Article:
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A SNR is the leftover of a supernova (SN), the explosion of a star. The panel shows an observation of the Tycho SNR. The blast wave from the SN (red sphere) propagates outward through the interstellar medium (ISM) and a reverse shock (lightblue sphere) propagates inward through the stellar debris (ejecta). Dust forms in the still unshocked ejecta with temperatures of a few degrees. The material between the two shocks is very hot (tens of millions of degrees) and subject to hydrodynamic instability that develops at the interface between shocked ejecta and shocked ISM. This is the mixing region where the ISM material is enriched by heavy elements synthesized in the progenitor star and SN. A neutron star can be produced by the SN (near the SNR center). The SNR can interact with interstellar clouds (on the right) and cosmic rays are accelerated at the shock fronts (arrows), producing synchrotron emission. A SNR model can be found here.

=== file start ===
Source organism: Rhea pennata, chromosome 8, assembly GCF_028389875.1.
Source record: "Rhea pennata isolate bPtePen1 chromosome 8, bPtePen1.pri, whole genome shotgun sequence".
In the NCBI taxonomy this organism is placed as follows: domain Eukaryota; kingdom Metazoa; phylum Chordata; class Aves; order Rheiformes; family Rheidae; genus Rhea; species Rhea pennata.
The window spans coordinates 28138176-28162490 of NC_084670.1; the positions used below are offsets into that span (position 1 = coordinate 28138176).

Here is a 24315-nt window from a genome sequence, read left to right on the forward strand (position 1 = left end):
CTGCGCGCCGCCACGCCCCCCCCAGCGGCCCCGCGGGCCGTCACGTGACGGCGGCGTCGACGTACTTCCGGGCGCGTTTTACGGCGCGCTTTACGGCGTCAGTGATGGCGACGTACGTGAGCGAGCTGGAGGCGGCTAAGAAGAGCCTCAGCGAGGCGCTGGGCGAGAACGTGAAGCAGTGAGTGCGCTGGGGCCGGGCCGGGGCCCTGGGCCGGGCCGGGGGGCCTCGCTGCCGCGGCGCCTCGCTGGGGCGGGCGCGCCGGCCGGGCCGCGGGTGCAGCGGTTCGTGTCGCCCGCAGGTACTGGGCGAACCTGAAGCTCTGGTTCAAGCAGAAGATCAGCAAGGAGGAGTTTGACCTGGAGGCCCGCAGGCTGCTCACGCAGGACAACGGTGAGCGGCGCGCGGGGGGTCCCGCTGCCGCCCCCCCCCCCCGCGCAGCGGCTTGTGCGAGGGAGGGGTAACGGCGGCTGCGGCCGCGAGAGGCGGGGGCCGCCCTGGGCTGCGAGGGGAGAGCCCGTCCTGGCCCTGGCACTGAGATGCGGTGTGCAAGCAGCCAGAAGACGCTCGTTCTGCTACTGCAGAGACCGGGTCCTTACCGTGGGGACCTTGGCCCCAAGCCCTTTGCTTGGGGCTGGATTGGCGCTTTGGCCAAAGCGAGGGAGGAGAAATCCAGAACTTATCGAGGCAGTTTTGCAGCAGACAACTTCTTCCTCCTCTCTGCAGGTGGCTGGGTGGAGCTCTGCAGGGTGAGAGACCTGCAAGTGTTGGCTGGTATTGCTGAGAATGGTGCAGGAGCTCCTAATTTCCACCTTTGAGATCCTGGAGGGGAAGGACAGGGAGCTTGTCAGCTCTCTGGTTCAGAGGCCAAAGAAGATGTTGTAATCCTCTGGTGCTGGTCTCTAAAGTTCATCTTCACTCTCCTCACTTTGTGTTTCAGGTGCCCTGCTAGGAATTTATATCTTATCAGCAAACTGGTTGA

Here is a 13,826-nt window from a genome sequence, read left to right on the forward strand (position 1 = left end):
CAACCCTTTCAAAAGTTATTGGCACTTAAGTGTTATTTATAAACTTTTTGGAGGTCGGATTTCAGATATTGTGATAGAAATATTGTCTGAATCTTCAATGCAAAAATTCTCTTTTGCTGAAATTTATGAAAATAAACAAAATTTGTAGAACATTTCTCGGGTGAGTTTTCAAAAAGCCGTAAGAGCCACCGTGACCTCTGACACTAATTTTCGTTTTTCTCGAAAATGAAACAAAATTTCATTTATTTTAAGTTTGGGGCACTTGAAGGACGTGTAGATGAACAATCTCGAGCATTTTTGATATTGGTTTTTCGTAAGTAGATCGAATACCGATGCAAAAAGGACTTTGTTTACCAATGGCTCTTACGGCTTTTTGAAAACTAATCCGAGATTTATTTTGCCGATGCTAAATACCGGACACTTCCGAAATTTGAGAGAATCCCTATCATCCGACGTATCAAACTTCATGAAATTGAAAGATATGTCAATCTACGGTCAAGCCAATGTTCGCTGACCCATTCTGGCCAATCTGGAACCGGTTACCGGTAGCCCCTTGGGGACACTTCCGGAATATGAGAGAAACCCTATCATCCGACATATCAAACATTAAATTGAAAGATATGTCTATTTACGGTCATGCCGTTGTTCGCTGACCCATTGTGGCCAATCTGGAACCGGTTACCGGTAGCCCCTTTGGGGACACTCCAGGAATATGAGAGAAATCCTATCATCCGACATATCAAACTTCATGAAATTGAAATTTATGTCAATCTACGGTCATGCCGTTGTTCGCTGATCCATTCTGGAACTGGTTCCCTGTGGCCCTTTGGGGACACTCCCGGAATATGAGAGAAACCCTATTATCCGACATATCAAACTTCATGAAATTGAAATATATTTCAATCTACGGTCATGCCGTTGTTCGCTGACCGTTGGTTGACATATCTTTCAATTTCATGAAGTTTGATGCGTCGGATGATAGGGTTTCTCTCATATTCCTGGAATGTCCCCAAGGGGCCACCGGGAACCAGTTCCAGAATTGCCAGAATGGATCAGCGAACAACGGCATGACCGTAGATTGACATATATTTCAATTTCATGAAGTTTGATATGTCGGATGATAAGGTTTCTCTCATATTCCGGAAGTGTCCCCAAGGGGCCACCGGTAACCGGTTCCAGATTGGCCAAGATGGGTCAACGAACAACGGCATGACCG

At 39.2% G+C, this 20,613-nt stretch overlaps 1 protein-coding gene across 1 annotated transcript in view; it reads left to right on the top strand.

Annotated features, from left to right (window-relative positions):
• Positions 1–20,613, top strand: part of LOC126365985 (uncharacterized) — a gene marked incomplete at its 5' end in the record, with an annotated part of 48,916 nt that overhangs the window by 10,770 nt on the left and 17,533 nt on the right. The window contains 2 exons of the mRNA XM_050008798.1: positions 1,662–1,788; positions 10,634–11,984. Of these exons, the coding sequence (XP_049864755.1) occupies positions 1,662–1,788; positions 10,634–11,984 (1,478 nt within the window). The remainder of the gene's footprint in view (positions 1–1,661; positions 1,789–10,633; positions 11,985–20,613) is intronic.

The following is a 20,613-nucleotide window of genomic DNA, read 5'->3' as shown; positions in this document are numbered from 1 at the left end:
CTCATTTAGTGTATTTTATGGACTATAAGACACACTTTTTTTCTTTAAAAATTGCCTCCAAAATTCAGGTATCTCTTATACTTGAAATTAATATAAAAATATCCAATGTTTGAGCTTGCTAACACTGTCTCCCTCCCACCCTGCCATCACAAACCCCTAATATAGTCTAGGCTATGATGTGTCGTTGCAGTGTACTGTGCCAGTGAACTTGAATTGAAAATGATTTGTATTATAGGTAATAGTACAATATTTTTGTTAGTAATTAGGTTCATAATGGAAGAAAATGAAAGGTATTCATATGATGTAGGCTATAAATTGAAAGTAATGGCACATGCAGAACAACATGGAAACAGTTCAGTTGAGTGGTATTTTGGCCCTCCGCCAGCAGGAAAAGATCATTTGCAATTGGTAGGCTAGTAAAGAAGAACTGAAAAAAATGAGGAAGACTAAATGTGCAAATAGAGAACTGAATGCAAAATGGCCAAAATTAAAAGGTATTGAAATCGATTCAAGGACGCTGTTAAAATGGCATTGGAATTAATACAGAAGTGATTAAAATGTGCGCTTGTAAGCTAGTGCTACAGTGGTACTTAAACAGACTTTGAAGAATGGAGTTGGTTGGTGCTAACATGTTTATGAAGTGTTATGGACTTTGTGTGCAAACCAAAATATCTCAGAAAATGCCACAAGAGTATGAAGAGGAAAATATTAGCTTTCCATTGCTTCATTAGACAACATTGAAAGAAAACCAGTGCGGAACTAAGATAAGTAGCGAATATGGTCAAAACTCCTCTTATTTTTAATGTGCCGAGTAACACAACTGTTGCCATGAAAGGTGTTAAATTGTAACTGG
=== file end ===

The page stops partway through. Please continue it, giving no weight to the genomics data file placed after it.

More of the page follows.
Credits: INAF/OAPA; Tycho image by NASA/CXC/SAO.